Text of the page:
I measured the width and length and took note of the color and the curvature of the slat. Mine are slight curved and not flat. Pretty simple. 3.5″ by at least 67″ in white color. As long as the replacement was at least that I should be good. After all I could always cut to length if it was too long so the width, color and curvature was the most important to me.

I purchased a replacement PVC slat and once it was delivered I measured out the appropriate length, cut it with a pair of scissors and went to work.

After taking down the broken slat I laid it next to the new one so I could get the exact length. I draw a line and cut it with a normal pair of scissors.

Once cutting was complete all I had to do was snap it back in place on the vertical blind stem. To see how vertical blind stems are replaced read my SBW#14 – Graber Vertical Blind Repair article.

This video illustrates how I went about replacing the slat is a quick and easy task to complete.

Parts Used

Amazon Link: PVC Vertical Blind Replacement Slat (white).

SBW#19 – Quick Toilet Flapper Replacement

Every hear that slight little trickle of water running from your toilet tank to the bowl? That sound of the toilet refilling when you did not flush? Well, if you did, you are not alone.

One day I noticed my toilet in my bathroom just started randomly refilling. Since I had this same problem with a toilet in a different bathroom I had a good idea the toilet flapper was worn out.

At first I thought I’d just clean the bottom of the flapper and the rim where the flapper sits to make a seal. Maybe this was solve my problem and for a few days it seemed to slow down the problem but it still persisted. Time to replace the flapper.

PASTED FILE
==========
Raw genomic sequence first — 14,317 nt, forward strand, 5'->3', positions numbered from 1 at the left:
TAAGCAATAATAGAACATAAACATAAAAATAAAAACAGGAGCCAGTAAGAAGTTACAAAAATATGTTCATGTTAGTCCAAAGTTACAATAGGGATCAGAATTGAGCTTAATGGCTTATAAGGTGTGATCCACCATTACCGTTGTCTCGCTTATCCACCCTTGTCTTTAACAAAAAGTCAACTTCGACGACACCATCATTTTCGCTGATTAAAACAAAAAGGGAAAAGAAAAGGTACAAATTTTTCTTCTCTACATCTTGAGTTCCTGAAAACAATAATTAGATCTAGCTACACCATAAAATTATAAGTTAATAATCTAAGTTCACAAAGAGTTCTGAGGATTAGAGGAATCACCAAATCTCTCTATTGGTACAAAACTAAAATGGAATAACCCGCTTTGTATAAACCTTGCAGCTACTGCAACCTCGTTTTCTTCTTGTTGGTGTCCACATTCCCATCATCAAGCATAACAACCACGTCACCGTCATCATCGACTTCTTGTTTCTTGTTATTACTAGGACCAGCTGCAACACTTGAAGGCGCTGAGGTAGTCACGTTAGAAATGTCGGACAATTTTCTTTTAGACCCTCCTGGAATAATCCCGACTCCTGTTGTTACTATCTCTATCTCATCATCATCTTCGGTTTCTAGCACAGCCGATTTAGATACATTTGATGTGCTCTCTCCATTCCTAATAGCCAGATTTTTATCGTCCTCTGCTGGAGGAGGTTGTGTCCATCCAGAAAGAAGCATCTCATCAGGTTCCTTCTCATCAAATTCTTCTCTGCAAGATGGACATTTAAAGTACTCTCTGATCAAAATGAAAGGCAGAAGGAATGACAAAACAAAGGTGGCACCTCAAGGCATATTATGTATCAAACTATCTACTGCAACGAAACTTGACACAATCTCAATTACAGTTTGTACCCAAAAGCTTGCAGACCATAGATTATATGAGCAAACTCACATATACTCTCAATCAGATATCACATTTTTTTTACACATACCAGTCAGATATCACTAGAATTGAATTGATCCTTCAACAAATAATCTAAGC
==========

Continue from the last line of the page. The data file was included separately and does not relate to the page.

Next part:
Replacing the flapper is really a simple process and you don’t need any special tools (or plumber) to do it. Simple purchase a new one, remove the old one and put the new one back in the tank.

This is not for the faint of heart. You’re going to get your hands wet and you’re going to see the mechanical parts in the toilet tank. After all, what could be worse with dealing with a toilet – the clean side or the used side?!

The particular toilet flapper I use is a Korky Universal Flapper – namely the 2004BP model. It has a 5 year warranty, an adjustable float and is relatively easy to install.

Now the scare part once you have your new flapper. Remove the tank lid off the back of your toilet and reach in, remove the old one and install the new one.

Not so scary after all. Watch the video below to see how quick and easy this process can be.

Some of the links in my video description and article above are Amazon Affiliate links. As an Amazon Associate I earn from qualifying purchases. If you would like to make different purchase from Amazon, you can also use the storewide link.

Amazon Link:
Korky Universal Flapper – 2004BP